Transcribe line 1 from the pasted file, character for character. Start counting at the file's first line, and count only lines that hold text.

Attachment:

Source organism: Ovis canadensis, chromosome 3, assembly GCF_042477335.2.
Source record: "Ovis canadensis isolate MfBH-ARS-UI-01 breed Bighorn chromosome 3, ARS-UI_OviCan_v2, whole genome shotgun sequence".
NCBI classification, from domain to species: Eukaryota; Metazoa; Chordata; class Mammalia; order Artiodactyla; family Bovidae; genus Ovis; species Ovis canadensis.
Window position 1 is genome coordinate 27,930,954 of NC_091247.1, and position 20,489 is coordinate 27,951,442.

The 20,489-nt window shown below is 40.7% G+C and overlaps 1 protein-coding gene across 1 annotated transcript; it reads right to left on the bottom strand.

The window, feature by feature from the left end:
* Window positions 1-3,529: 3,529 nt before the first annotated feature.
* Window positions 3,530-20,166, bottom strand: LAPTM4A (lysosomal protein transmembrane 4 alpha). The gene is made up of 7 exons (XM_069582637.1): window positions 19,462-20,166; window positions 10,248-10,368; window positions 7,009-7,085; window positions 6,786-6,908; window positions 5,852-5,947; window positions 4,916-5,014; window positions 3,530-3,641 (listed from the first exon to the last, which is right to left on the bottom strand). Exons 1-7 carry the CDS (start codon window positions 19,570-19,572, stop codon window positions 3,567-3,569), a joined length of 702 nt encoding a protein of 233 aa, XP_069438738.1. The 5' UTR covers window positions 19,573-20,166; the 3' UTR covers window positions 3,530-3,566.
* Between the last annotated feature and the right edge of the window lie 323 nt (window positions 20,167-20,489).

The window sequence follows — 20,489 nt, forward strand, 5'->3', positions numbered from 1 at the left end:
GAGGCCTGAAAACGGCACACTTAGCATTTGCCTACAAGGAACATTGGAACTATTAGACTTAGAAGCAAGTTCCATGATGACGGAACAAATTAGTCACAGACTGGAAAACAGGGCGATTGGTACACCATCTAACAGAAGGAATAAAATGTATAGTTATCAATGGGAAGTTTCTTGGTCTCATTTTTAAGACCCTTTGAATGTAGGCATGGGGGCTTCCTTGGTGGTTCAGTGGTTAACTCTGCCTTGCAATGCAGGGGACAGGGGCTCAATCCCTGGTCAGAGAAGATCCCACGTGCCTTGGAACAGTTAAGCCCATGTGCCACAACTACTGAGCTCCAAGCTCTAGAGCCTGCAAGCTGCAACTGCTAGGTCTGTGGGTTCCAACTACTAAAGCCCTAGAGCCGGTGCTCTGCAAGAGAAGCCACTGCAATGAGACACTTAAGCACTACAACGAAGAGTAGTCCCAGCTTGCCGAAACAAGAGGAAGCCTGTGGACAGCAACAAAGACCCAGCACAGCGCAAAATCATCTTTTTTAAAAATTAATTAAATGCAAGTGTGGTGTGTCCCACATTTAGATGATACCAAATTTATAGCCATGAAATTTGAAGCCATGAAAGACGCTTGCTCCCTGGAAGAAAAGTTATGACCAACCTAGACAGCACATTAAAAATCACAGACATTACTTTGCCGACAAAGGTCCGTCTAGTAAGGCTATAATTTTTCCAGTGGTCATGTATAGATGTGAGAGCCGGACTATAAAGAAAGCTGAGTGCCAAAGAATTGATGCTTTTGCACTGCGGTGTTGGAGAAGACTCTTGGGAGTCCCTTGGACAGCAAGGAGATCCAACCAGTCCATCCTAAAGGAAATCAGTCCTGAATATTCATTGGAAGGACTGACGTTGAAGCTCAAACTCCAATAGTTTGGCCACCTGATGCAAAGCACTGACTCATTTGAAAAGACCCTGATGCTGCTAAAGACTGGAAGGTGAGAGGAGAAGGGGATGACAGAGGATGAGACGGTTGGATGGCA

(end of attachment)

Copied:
Source organism: Ovis canadensis, chromosome 3, assembly GCF_042477335.2.